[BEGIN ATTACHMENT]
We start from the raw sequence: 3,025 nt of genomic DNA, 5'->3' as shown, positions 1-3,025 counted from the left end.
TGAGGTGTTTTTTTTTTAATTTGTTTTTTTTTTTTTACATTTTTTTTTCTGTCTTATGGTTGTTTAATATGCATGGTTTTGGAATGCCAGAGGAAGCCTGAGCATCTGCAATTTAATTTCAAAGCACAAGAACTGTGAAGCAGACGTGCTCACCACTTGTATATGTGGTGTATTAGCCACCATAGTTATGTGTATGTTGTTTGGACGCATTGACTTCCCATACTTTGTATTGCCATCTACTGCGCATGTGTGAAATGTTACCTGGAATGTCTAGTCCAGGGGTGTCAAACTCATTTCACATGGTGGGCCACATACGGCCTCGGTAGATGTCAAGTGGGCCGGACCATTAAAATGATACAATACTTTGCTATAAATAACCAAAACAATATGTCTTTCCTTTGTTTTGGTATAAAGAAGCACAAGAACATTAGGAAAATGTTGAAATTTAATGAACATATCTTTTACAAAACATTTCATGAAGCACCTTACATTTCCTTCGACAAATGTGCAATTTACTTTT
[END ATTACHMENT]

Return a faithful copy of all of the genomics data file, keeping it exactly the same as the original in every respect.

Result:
We start from the raw sequence: 3,025 nt of genomic DNA, 5'->3' as shown, positions 1-3,025 counted from the left end.
TGAGGTGTTTTTTTTTTAATTTGTTTTTTTTTTTTTACATTTTTTTTTCTGTCTTATGGTTGTTTAATATGCATGGTTTTGGAATGCCAGAGGAAGCCTGAGCATCTGCAATTTAATTTCAAAGCACAAGAACTGTGAAGCAGACGTGCTCACCACTTGTATATGTGGTGTATTAGCCACCATAGTTATGTGTATGTTGTTTGGACGCATTGACTTCCCATACTTTGTATTGCCATCTACTGCGCATGTGTGAAATGTTACCTGGAATGTCTAGTCCAGGGGTGTCAAACTCATTTCACATGGTGGGCCACATACGGCCTCGGTAGATGTCAAGTGGGCCGGACCATTAAAATGATACAATACTTTGCTATAAATAACCAAAACAATATGTCTTTCCTTTGTTTTGGTATAAAGAAGCACAAGAACATTAGGAAAATGTTGAAATTTAATGAACATATCTTTTACAAAACATTTCATGAAGCACCTTACATTTCCTTCGACAAATGTGCAATTTACTTTT